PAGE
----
One of the (many) things you notice when looking back through old diaries, having written in them every day for over twenty years, is that you have pretty much always thought that you are old.  And you saw it as a bad thing.

There were a few fleeting, false dawns of maturity during your teens – worrying acknowledgements of the fact you would no longer spend birthday parties eating jelly and cake at the likes of Aqua-splash – but really it started at 21.  You’d reached the first major milestone since officially becoming an adult three years earlier, and this latest, permanent indentation into the more middle-y parts of your lifespan came with the gloomy realisation that you no longer had it, “all before you”.  Your youth became part of the past.

With each passing birthday since twenty one, that youth became a smaller and smaller dot in the distance, but your responsibilities became bigger.  The jelly got replaced by too many glasses of Prosecco, and sunny Saturday afternoons besides riverbanks got replaced by rainy Saturday afternoons in actual banks, where prim-faced staff in suits would go through every element of your personal finances and calculate that you might need to work beyond your death – perhaps as a ghost at a jolly Halloween attraction – just to have enough to make ends meet before you go.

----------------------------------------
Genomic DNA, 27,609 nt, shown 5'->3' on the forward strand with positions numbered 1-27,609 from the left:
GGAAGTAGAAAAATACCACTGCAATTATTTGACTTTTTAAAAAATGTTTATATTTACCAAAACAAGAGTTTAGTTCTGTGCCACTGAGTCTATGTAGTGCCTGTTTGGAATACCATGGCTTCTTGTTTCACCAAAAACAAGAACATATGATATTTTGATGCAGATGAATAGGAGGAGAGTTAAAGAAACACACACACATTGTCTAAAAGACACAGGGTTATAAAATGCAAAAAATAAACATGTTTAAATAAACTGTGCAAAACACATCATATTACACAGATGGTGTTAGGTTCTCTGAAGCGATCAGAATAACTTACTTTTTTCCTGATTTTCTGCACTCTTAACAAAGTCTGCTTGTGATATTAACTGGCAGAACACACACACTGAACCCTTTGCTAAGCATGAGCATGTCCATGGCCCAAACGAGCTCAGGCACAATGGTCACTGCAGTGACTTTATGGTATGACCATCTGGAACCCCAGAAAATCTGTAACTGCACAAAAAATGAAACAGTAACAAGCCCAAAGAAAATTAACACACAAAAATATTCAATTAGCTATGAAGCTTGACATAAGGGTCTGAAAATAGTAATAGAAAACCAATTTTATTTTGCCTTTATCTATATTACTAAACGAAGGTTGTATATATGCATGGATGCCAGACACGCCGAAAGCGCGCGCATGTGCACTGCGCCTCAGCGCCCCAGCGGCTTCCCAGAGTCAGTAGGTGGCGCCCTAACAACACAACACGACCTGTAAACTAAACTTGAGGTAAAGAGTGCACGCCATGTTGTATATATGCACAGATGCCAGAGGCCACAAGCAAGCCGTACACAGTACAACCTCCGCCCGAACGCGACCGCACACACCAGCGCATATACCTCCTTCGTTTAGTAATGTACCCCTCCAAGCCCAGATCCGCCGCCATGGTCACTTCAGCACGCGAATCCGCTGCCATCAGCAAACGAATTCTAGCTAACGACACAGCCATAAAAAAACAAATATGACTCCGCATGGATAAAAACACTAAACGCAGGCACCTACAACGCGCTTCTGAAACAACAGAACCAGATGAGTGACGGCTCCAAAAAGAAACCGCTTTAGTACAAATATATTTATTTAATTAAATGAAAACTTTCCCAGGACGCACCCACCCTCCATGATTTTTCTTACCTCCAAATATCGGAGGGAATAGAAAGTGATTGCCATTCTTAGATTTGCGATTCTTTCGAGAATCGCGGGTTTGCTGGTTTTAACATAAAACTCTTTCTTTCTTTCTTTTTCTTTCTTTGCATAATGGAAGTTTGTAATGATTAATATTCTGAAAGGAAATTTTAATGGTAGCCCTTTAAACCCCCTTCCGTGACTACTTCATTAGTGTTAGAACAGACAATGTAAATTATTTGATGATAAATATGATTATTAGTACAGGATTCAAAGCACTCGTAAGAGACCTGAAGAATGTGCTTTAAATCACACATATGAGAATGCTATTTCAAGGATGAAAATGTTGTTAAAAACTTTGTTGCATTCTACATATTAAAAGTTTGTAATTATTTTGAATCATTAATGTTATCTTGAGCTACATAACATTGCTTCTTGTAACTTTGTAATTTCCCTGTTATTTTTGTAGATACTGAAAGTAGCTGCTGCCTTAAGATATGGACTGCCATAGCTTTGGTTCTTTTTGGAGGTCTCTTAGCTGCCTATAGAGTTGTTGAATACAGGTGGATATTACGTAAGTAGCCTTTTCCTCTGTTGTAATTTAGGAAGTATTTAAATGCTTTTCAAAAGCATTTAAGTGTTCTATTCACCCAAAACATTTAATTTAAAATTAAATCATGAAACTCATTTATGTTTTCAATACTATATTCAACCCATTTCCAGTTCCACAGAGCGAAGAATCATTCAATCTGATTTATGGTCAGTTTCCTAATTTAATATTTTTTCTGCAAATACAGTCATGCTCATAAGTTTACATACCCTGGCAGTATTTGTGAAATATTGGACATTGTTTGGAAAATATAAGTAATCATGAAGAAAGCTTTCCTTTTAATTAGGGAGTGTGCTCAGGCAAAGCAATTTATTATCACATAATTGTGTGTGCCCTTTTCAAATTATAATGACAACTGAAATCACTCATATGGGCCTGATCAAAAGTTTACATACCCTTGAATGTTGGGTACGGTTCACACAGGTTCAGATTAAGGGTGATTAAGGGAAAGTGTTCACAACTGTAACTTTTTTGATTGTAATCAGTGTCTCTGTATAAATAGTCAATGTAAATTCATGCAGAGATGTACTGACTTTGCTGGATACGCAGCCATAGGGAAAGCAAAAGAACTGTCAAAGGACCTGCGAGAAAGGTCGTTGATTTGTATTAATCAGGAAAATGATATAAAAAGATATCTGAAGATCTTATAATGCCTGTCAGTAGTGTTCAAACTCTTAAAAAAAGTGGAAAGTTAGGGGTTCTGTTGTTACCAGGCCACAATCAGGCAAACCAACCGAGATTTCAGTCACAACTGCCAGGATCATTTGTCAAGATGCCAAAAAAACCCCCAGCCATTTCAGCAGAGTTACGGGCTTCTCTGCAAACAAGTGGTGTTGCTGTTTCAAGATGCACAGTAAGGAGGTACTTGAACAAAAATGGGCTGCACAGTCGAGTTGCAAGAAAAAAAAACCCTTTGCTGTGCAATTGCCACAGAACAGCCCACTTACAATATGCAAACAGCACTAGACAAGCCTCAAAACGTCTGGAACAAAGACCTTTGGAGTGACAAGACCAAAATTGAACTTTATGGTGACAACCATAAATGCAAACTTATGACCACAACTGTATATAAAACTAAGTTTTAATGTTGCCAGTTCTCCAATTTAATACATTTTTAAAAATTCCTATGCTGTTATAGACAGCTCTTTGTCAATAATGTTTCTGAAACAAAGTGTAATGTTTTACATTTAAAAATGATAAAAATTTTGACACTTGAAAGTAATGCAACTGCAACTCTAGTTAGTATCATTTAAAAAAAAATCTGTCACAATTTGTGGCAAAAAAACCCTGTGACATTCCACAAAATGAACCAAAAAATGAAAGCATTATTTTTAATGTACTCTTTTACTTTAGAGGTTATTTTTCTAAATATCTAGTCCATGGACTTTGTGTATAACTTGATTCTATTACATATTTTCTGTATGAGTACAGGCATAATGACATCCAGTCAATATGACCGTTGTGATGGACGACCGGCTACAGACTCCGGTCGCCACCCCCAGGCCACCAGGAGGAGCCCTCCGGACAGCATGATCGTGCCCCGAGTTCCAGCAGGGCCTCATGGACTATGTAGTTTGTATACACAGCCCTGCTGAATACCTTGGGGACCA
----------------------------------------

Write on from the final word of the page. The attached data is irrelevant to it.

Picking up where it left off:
When you turn another year older, it’s very easy to see the negative, especially when you start throwing the concept of ‘life milestones’ in the mix (but I’ve written enough about the absurdity of those on here, and bored enough of my peers in real life too). 

It’s rare now, that we acknowledge our birthdays without feeling some sense of being “old now lolz”… or “REALLY old now!”.  I’ve been very guilty of this in the past, as my diaries have shown.  Apparently I was feeling completely past it at twenty four, and every year since I continued to do so.  When the first grey hairs started emerging a few years back, I probably would have started researching Stannah stair-lifts if I’d had the time.

But this year I’ve decided to look at things differently, because actually I’m not sure it’s a bad thing to be “old” at all.  We shouldn’t feel negative about being old, we should instead just feel lucky that we made it this far, because lots of others didn’t.  We all know people who didn’t. Another orbit around the Sun represents another 365 gifts you were given, and okay some of those gifts weren’t the sort that might have you sprinting down the stairs on Christmas Day, but a lot of the others probably were, and any that did neither probably still gave you something to smile about or learn about in their own, special, understated way.